OpenStack Infrastructure Bootcamp

It was a cool week for OpenStack gatherings. Down in Washington DC an OpenStack Security Book Sprint was happening, while up in New York City, 20 of us were gathered for an OpenStack Infrastructure Bootcamp.

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Why do an infrastructure bootcamp? OpenStack, as a project, is really breaking some interesting new ground when it comes to software process flow and continuous integration. Unlike other projects, that test after code has landed in upstream master, we've got this incredible pre-merge test system that ensures that upstream master won't be broken. It's a system you need when you have over 550 contributors during a six month cycle. This is something beyond Continuous Integration as people normally think about it, though we realized we're still quite lacking the words to describe it concisely.

This bootcamp was a great chance to go through that, in detail, and expose some of the areas where more contributors are needed to accelerate the project even further. We had all the "coremudgeons" of OpenStack infrastructure (Monty, Jim, Clark, and Jeremy), folks like myself that have landed some patches, or helped with specific efforts, and folks that were new to the whole thing, and just wanted to learn. Some of this I'd seen before, other bits I saw for the first time, and the whole system now makes more sense in my own head.

There were dinner and drinks after day one (the only day I could attend, sadly), and further ideas for improving the whole system flowed over beer, wine, food, and good company. I was struck again, during all of this, just how amazing of a community OpenStack is. We got 20 people together not to discuss or plan out features on OpenStack, but for features and improvements on the systems that facility OpenStack development. The kind of things we're working towards are as advanced as semi-automatic failure coloration on build logs, to find statistically infrequent race conditions, upstream, instead of ever letting that hit a user in production. Awesome stuff.

Extra special thanks to Monty Taylor for pulling this together. It was no small task, and this wouldn't have been possible without all his hard work on logistics to make it happen.

Cicadas roundup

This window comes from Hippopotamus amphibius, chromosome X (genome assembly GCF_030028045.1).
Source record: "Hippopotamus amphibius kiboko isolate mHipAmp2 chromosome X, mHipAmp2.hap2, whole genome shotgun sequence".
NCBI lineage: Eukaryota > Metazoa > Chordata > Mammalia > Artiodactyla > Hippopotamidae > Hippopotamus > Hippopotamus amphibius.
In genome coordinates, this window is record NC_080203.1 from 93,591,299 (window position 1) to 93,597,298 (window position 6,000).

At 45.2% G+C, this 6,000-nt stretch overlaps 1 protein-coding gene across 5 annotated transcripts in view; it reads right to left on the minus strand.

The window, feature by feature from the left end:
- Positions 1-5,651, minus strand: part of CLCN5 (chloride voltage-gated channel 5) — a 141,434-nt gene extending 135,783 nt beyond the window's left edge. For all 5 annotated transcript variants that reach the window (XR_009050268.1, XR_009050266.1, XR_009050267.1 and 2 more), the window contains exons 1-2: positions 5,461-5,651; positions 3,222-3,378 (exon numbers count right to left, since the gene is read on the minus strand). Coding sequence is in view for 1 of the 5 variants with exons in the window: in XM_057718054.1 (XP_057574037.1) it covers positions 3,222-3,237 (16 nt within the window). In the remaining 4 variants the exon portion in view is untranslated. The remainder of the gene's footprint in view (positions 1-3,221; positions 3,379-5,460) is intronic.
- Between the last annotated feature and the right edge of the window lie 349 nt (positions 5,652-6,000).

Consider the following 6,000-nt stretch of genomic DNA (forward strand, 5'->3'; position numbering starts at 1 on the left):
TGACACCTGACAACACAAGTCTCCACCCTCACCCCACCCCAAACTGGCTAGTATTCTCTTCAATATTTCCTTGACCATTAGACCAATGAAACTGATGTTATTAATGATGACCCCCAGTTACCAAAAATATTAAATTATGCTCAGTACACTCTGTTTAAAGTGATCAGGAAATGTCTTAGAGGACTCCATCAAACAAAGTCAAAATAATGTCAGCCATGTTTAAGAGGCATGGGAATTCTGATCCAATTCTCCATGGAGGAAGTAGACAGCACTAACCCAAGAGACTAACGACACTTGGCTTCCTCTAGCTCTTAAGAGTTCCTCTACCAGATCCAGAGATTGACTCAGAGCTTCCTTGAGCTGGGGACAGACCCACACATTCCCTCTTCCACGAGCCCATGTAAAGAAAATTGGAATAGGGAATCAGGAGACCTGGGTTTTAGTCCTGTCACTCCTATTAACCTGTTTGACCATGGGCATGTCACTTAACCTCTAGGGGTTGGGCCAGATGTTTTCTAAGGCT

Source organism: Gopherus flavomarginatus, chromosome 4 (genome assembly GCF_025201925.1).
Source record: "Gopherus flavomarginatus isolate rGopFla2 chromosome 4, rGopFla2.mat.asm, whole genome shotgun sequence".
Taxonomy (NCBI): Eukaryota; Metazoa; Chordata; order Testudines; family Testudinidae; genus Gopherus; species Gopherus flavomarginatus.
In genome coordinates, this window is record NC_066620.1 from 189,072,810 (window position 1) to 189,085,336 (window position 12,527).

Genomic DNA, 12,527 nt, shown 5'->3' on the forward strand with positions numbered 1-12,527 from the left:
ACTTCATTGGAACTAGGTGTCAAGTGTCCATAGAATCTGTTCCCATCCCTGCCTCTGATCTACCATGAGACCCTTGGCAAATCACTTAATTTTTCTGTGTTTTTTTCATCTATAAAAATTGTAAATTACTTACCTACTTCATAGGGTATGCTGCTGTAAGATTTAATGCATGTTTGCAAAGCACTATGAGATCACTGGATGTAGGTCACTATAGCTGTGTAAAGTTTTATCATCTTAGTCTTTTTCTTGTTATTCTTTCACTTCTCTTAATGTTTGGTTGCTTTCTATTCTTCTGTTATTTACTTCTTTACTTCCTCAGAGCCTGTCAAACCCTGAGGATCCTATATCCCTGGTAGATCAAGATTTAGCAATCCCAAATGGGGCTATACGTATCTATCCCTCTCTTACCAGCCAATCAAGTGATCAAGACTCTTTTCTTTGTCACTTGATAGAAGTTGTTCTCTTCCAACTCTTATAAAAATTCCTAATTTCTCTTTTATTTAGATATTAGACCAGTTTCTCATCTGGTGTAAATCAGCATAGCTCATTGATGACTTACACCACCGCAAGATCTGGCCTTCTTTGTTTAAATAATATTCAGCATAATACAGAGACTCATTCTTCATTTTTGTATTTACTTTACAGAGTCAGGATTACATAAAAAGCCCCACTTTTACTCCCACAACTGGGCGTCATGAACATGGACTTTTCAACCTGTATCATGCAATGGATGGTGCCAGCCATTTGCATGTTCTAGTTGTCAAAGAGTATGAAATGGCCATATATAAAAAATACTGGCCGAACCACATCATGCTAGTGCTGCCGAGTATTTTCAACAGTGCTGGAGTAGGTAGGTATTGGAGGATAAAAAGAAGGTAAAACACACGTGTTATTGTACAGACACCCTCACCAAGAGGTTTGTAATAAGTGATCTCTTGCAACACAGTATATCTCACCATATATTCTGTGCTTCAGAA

We're now about 2 weeks into the Brood 2 Cicada hatch, which has been covering the Hudson Valley. It's spottier than I imagined it would be, but our neighborhood is clearly good ground for Brood 2, as the Cicada chorus is now loud enough to be heard inside with the windows closed during the day now, though I've only seen a few of the beasts in the yard. I've gotten a little used to that other worldly sound, and will have to say I'll miss it a little when this is over.

Radio Lab had great episode recently on the Cicada emergence, including a nice dissection of the sounds in the swarm. It turns out the chorus is really made of 3 different species with 3 different stages in their song. As this sun goes down this evening, and the cicadas start to quiet up, I can start to hear those pieces individually coming out. Like the tuning up phase in the orchestra, except in reverse.

And lastly, I learned today that modern noise cancelling in cell phones makes it basically impossible to record these sounds with a smart phone. Which is a shame. Otherwise I'd have uploaded our chorus to sound cloud.

My thoughts from TEDx Longdock

The moment I found out that someone was running a TEDx in our area, I was intrigued. The moment I realized John Rooney was one of the organizers, I signed up, as I knew this would be good. I was not disappointed.

The TEDx Long Dock event had a nebulous theme going into it. If I had to extract the theme afterwards it was about connections and community. Some remarkable people were there. Incredible stories of creation that were inspiring. I walked out of something from almost every talk, however after a couple of days of reflection I think there are a couple that will stick with me the most.

Will Etundi gave a talk near the end of the day on the importance of celebration, just how much turning anything into celebration changes the conversation, tone, and productivity of everyone involved. He gave a challenge to deliberately celebrate something every week, be  it big or small. I'm all in on that.

Sarah Jacob gave possibly the tightest and most TED light talk of the event, on how Tango changed her life, got her connected, and the importance of connection in everything we do. It was even followed up with a dance on stage, which was truly amazing. This is one of the talks that I want to see again, and can't wait until the video is posted.

The funniest talk of the day goes to John Cappello, a lawyer, who gave an overview of the planning process in NY, and what his ideal town would be and how they'd use it. People think of the comprehensive plans as a way to stop things you don't like, but forget that the comprehensive plans are just as much a tool to create the kind of community you want. I also am with him that every town needs a brewery.

More bits of inspiration from this day keep tricking into my head. I woke up from a nap this afternoon with the song we ended the day on looping in my brain, which means I'm probably about half way through my sub conscience digesting it all.

I'm hopeful this is the start of an annual event. Even if it wasn't under the TEDx brand, I'd be back. The organizers all did an incredible job, and a very amazing day came out of the whole thing.